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Stepping into the cabin, and you're presented with a choice that adds a unique layer of versatility to the Buffalo experience: seats filled with passengers or, with a simple click on the “fold all seats for cargo layout” option in the kneepad, classic vehicles from yesteryears. The ability to switch between a passenger layout and a cargo configuration not only showcases the Buffalo's adaptability but also injects a nice does of variety to the model. 


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The included sounds of X-Hangar's Buffalo do not use the FMOD sound system, a choice I find refreshing in a landscape where FMOD is often hastily considered a standard. Despite this, the auditory experience delivered is more than satisfactory, with the engine sounds being particularly pleasing. Whilst it's difficult to show sounds in a written review, the video below gives a good likeness to what the turboprops sound like in the X-Hangar model.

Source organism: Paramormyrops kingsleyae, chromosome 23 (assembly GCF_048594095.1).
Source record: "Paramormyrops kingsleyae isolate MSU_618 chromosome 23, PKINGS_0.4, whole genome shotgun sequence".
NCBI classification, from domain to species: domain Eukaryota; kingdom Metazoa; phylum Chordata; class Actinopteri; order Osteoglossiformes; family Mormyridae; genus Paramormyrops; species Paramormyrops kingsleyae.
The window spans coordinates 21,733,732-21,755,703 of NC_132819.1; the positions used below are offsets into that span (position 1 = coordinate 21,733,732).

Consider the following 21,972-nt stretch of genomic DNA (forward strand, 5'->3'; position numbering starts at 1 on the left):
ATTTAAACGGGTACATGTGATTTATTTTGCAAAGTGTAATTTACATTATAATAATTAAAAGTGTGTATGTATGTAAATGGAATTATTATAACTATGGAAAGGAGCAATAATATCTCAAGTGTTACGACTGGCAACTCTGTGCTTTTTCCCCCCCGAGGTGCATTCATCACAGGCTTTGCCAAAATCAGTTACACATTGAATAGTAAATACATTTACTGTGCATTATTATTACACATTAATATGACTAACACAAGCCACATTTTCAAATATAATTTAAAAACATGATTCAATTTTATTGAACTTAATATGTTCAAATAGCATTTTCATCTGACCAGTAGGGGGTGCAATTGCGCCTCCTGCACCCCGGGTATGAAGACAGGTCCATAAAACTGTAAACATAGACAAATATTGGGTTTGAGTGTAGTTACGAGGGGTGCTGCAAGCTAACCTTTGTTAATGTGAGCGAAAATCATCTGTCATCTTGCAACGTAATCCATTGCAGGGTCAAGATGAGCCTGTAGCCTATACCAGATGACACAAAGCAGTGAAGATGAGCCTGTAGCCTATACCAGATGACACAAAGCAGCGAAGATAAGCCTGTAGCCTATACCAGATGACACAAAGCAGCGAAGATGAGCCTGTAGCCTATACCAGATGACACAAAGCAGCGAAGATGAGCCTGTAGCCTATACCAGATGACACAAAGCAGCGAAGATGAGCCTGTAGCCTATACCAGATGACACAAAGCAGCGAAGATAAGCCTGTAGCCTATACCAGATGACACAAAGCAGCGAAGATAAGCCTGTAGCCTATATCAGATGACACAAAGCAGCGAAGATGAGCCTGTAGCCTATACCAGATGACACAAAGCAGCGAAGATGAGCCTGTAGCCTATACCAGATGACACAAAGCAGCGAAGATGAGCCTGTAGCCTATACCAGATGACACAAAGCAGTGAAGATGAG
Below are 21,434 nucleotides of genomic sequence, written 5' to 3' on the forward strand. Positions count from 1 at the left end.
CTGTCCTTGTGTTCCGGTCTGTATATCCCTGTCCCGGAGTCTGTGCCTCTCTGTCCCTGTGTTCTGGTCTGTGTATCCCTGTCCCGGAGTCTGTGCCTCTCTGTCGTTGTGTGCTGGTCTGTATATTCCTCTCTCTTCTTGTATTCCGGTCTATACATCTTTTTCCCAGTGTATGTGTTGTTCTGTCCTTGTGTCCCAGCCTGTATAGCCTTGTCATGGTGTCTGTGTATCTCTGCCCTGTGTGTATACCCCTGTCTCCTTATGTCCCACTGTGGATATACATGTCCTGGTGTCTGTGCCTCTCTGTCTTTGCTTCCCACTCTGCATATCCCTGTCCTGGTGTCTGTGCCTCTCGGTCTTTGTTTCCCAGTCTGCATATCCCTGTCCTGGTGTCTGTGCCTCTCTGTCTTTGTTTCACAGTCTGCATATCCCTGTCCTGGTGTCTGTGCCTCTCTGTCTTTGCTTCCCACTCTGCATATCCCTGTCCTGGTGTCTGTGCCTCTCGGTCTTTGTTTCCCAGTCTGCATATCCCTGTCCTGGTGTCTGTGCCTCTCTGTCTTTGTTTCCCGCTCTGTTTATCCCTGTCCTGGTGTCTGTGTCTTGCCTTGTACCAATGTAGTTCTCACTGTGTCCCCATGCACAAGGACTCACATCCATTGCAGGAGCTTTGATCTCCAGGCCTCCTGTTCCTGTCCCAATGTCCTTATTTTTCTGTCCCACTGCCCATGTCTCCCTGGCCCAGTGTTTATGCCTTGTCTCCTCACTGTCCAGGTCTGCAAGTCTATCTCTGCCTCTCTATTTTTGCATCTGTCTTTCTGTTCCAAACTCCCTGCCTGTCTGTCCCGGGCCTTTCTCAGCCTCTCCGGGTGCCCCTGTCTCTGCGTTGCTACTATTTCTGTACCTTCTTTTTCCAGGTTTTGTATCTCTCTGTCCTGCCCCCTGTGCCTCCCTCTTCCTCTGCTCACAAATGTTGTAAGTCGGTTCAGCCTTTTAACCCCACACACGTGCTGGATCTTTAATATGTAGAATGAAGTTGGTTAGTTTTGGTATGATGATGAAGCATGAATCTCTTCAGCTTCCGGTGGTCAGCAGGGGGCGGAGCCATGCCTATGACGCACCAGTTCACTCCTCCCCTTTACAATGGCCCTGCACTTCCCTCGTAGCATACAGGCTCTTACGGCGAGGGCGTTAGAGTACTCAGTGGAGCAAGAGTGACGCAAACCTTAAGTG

Flight Characteristics
After acquainting myself with the Buffalo's details, I was keen to experience its performance in the air, selecting Juneau International Airport in Alaska as my departure point, a location that's been a favourite of mine since acquiring the Inside Passage and Final Frontier packages from Tom Curtis back in the X-Plane 9 days.

From the outset, the Buffalo's ground handling, in much the same way as the Caribou, impressed me with its responsiveness, making taxiing to the runway an enjoyable experience. As I initiated takeoff and advanced the throttles, the aircraft propelled forward, revealing the abundant power in the GE T64 turboprops. In what seemed like mere moments, true to its STOL design, the Buffalo effortlessly ascended, setting the stage for a captivating tour around Juneau.